The merging of many different groups on Capitol Hill makes it difficult to discern a single organizing influence. However, according to Joe Ondrak, principal researcher at Logically, much of the incitement came from Twitter messages from popular conspirators such as Ron Watkins, whose father runs 8kun, and L Lin Wood, a pro-Trump lawyer who has been suspended. from Twitter from the start. Thursday.
“In the sub-texts [of tweets about electoral fraud and traitors] they say: this [violence] that’s what people have to do, ”he said.
Mr Ondrak added that the attack on Washington was an indicator of the success with which QAnon’s beliefs have infiltrated the mainstream, with a growing number of people believing in the movement’s overall sentiments without committing to its more claims. specific.
“Everything to do with electoral fraud [from QAnon influencers] overwhelmed and disassociated itself from its origins, ”Mr. Backovic said.
Beyond the Capitol
Experts fear the Washington riots may represent the beginning of an escalation in violence, rather than a final attempt to save Mr. Trump’s presidency.
“While it’s hard to say where this movement will go from here,” Ms. Gallagher said, “there is no doubt that the actions of January 6 will be a moment of galvanization for all of these groups in the weeks and months. the months to come ”.
Some Department of Homeland Security officials have pointed out the threat of white nationalism in recent months, but Acting Secretary Chad Wolf appeared surprised at the scale of the protesters’ ambitions.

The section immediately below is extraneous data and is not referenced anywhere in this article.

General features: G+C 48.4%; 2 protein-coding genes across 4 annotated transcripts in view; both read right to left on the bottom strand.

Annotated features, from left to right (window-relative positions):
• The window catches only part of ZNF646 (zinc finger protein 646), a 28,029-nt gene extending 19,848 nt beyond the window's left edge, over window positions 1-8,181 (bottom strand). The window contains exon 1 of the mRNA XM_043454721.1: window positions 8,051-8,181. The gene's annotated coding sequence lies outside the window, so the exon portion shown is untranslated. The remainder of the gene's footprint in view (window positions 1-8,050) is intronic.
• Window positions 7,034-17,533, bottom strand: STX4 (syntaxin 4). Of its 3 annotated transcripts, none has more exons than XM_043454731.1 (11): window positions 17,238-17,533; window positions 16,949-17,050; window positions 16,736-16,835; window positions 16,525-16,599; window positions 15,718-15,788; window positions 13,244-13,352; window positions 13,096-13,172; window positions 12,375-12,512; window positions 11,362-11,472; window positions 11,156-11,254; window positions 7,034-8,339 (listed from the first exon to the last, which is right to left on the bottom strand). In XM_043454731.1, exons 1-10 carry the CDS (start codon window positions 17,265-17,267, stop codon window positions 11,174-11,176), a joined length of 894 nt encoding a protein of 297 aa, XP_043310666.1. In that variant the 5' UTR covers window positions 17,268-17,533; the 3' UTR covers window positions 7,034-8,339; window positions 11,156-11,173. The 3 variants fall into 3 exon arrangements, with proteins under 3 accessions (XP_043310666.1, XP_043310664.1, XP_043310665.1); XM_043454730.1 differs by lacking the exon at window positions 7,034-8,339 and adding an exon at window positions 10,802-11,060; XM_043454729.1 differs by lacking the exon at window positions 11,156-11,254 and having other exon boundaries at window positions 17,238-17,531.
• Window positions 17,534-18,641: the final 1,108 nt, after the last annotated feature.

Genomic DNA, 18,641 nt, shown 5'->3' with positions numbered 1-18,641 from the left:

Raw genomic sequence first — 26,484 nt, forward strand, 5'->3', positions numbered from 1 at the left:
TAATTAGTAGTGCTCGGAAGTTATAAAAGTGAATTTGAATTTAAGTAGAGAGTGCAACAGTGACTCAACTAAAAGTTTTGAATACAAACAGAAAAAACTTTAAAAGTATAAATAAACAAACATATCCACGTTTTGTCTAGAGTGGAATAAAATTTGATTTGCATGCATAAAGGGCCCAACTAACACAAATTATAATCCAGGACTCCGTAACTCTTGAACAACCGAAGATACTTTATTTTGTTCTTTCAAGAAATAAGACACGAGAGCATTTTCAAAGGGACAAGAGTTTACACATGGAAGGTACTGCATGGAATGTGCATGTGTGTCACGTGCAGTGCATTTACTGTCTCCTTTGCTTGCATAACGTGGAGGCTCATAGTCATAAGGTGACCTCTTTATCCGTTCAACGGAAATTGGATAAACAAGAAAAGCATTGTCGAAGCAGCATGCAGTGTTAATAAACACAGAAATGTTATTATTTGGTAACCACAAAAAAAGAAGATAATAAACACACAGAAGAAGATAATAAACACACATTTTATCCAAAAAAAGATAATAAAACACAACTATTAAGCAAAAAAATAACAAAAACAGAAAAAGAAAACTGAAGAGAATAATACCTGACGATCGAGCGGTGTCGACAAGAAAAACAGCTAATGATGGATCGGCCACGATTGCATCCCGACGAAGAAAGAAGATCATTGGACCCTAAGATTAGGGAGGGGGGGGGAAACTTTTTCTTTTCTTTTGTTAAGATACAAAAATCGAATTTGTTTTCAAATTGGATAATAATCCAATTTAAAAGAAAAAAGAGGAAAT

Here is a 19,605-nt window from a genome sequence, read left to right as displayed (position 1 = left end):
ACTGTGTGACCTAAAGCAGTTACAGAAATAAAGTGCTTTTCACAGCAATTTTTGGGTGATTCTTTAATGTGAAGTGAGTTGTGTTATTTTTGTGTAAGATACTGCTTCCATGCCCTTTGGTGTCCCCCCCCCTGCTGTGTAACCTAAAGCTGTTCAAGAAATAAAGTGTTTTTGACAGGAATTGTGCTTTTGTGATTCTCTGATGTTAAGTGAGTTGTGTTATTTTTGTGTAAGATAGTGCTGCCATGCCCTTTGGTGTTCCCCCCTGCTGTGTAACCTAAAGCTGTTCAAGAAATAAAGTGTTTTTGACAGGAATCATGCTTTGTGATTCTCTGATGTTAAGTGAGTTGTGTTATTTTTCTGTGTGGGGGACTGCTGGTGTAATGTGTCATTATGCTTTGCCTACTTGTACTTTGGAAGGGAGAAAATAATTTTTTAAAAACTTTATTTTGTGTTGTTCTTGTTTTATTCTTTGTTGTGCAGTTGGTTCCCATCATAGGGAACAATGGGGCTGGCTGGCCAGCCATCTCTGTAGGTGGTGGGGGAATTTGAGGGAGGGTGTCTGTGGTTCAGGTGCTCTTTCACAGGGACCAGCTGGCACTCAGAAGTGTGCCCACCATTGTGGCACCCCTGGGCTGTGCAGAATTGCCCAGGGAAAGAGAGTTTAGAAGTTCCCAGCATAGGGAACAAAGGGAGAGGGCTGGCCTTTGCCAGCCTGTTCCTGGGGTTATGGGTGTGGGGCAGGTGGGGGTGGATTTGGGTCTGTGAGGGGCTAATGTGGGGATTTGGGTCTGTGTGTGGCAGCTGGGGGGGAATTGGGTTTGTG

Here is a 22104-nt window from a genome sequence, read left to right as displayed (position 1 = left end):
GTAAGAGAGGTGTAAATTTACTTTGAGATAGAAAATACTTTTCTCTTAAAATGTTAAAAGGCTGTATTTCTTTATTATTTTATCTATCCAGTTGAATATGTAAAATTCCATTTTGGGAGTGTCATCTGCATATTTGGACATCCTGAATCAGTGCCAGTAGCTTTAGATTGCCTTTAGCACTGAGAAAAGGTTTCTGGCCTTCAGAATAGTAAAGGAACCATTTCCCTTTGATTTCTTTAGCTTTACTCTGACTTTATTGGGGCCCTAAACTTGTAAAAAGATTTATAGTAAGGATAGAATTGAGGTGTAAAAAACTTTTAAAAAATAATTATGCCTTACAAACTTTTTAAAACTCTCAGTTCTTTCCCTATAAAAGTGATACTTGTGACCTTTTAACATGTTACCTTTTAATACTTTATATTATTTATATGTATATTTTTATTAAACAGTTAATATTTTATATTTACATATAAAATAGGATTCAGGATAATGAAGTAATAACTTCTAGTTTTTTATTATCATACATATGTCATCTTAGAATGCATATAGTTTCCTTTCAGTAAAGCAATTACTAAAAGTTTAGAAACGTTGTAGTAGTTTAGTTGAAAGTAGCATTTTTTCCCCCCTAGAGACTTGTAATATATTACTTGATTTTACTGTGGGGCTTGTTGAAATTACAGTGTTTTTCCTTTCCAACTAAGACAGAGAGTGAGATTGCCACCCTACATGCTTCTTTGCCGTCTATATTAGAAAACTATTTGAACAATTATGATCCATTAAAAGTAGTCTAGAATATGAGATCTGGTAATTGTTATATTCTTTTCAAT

“While I have always condemned political violence on both sides of the aisle, especially violence directed against law enforcement, we are now seeing some of the president’s supporters using violence as a means to achieve ends. policies. This is unacceptable, ”he said Thursday, adding that the violence was“ tragic and sickening ”.
By posting Thursday on the social media platform “Free speech” Talk, the conspirator Mr. Wood seemed rebellious. Above a picture of a scene from A few good men, he declared that “many traitors [such as Republicans who did not back Mr Trump’s claims] will be arrested and imprisoned over the next few days ”.
He added: “President Donald J. Trump will serve another 4 years !!!” The message received nearly 80,000 upvotes and was viewed 3.5 million times.
In the aftermath of the riots, far-right online communities remain divided over how to interpret events. “In terms of narrative, it will be quite interesting to see which side of the cognitive dissonance wins,” Mr. Ondrak said.
Most are divided between a faction who thinks the riot was simply a wave of anger from despised voters, and those who claim the event was an elaborate ruse led by the far-left antifa movement to discredit conservatives.
However, these contradictions are unlikely to harm the movement in the long run, Carusone warned. “They really present a buffet that allows them to hold together what would be a loose coalition. . . the glue is Trump or Trumpism, everything else is yours.